Camerer, Colin F. and Loewenstein, George and Prelec, Drazen (2004) Neuroeconomics: Why Economics Needs Brains. Scandinavian Journal of Economics, 106 (3). pp. 555-579. ISSN 0347-0520. http://resolver.caltech.edu/CaltechAUTHORS:20110204-092943452
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Neuroeconomics uses knowledge about brain mechanisms to inform economic theory. It opens up the "black box" of the brain, much as organizational economics opened up the theory of the firm. Neuroscientists use many tools-including brain imaging, behavior of patients with brain damage, animal behavior and recording single neuron activity. The key insight for economics is that the brain is composed of multiple systems which interact. Controlled systems ("executive function") interrupt automatic ones. Brain evidence complicates standard assumptions about basic preference, to include homeostasis and other kinds of state-dependence and shows emotional activation in ambiguous choice and strategic interaction.
|Additional Information:||© 2004 The editors of the Scandinavian Journal of Economics. Published by Blackwell Publishing. We thank participants at the Russell Sage Foundation-sponsored conference on Neurobehavioral Economics (May 1997) at Caregie-Mellon, the Princeton workshop on Neural Economics (December 2000) and the Arizona conference (March 2001). This research was supported by NSF grant SBR-9601236 and by the Center for Advanced Study in Behavioral Sciences, where the authors visited during 1997-1998. David Laibson's presentation at the Princeton conference was particularly helpful, as were comments and suggestions from referees, John Dickhaut, Paul Zak, a paper by Jen Shang, and conversations with John Allman, Greg Berns, Jonathan Cohen, Angus Deaton, Dave Grether, Brian Knutson, David Laibson, Danica Mijovic-Prelec, Read Montague, Charlie Plott, Matthew Rabin, Peter Shizgal and Steve Quartz.|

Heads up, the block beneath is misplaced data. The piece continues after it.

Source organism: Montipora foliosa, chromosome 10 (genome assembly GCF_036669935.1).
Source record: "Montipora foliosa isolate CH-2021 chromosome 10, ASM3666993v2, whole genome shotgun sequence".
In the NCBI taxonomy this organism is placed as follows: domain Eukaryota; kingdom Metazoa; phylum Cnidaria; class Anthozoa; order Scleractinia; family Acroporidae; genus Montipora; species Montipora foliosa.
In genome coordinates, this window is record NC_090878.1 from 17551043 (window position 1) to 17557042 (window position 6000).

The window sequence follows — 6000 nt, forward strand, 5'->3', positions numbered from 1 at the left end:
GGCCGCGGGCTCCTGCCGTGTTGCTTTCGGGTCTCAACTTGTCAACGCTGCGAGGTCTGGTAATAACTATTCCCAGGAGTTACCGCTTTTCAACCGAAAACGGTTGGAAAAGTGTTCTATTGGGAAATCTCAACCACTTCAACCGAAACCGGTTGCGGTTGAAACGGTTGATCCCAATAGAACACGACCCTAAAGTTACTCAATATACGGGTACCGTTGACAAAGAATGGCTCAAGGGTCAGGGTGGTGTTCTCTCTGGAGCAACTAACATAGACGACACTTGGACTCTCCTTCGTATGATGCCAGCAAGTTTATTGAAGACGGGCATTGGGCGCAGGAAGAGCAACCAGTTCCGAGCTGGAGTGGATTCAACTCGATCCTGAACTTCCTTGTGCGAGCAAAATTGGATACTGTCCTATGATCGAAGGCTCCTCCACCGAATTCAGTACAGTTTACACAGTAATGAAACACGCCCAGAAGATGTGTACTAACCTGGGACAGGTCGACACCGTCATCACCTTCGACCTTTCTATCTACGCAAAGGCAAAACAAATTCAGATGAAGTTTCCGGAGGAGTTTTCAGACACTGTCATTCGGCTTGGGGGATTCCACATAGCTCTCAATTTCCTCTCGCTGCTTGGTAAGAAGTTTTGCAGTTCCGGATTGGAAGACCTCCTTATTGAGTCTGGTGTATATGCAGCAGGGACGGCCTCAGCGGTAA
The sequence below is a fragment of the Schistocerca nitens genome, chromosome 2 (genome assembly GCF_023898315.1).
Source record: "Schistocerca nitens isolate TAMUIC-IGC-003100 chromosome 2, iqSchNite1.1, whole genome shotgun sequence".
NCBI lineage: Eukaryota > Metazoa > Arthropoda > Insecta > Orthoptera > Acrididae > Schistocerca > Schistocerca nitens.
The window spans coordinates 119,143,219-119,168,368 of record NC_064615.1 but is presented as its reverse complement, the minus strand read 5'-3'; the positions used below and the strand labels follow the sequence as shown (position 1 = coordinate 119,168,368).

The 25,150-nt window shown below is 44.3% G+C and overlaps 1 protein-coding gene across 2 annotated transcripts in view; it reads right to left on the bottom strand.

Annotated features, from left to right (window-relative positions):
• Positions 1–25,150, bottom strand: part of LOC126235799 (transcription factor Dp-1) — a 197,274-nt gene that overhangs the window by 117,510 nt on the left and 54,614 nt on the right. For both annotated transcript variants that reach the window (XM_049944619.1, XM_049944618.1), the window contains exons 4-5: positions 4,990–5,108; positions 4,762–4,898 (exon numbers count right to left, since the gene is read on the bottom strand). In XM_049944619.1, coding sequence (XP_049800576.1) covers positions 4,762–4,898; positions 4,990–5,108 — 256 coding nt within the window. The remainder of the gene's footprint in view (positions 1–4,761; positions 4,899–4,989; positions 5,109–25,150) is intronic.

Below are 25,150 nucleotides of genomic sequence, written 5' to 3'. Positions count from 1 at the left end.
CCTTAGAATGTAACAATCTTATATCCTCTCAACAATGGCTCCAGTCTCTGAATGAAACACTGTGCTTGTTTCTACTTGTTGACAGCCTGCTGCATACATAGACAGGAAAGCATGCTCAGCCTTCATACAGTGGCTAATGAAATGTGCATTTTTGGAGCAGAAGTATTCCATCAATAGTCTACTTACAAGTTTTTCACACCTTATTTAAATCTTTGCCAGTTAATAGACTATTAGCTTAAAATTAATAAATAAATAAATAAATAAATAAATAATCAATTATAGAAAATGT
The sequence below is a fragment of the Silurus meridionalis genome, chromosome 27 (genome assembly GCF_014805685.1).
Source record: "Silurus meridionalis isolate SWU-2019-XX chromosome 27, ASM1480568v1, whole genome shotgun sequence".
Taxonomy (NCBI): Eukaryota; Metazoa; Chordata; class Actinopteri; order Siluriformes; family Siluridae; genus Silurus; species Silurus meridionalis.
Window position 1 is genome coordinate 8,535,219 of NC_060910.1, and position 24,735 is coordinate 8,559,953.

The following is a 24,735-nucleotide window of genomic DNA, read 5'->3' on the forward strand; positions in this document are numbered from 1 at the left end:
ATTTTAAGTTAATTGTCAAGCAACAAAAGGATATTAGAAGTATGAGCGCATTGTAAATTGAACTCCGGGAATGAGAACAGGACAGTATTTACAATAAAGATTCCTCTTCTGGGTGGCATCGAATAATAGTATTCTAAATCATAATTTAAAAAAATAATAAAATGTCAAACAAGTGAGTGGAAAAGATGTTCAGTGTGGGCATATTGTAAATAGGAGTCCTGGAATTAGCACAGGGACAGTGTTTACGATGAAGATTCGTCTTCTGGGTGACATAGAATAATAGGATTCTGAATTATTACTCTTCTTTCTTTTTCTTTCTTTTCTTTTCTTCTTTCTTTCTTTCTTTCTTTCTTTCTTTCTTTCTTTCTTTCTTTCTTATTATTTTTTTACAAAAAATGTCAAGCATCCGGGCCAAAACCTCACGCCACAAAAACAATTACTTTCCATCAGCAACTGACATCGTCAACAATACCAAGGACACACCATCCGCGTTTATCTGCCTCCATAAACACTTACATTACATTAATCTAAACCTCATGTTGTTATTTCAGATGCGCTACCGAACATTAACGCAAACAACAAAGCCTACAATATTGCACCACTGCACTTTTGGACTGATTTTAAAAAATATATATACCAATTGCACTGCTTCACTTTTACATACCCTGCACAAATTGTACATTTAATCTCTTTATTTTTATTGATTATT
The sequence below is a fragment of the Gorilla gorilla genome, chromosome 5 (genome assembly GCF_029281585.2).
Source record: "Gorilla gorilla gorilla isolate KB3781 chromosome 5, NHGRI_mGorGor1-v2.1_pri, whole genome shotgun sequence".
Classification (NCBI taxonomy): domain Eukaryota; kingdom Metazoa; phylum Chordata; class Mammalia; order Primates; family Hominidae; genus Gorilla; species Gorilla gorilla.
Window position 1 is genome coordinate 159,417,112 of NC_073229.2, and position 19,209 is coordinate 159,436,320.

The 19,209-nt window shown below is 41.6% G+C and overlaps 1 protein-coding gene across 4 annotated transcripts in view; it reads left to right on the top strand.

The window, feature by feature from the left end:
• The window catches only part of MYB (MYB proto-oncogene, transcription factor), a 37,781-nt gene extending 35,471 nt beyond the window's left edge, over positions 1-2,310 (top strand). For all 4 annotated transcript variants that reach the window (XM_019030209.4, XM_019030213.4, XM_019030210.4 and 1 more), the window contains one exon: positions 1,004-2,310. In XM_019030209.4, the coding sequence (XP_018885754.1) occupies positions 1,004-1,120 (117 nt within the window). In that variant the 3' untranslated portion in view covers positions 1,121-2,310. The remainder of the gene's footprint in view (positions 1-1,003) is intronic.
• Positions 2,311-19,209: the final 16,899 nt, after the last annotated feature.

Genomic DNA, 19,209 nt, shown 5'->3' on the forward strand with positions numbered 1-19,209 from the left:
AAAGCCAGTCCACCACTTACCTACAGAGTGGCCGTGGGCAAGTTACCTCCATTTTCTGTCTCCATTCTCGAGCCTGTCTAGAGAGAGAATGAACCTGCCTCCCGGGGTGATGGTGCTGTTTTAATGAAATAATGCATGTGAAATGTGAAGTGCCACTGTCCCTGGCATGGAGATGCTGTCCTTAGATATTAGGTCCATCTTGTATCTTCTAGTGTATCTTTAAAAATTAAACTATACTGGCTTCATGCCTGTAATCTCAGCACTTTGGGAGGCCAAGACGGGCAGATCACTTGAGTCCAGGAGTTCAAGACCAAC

|Official Citation:||Neuroeconomics: Why Economics Needs Brains Colin F. Camerer, George Loewenstein and Drazen Prelec The Scandinavian Journal of Economics Vol. 106, No. 3, Behavioral Economics (Sep., 2004), pp. 555-579. Published by: Blackwell Publishing on behalf of The Scandinavian Journal of Economics Article Stable URL: http://www.jstor.org/stable/3441124|
|Usage Policy:||No commercial reproduction, distribution, display or performance rights in this work are provided.|
|Deposited By:||Tony Diaz|
|Deposited On:||02 Mar 2011 19:43|
|Last Modified:||02 Mar 2011 19:43|
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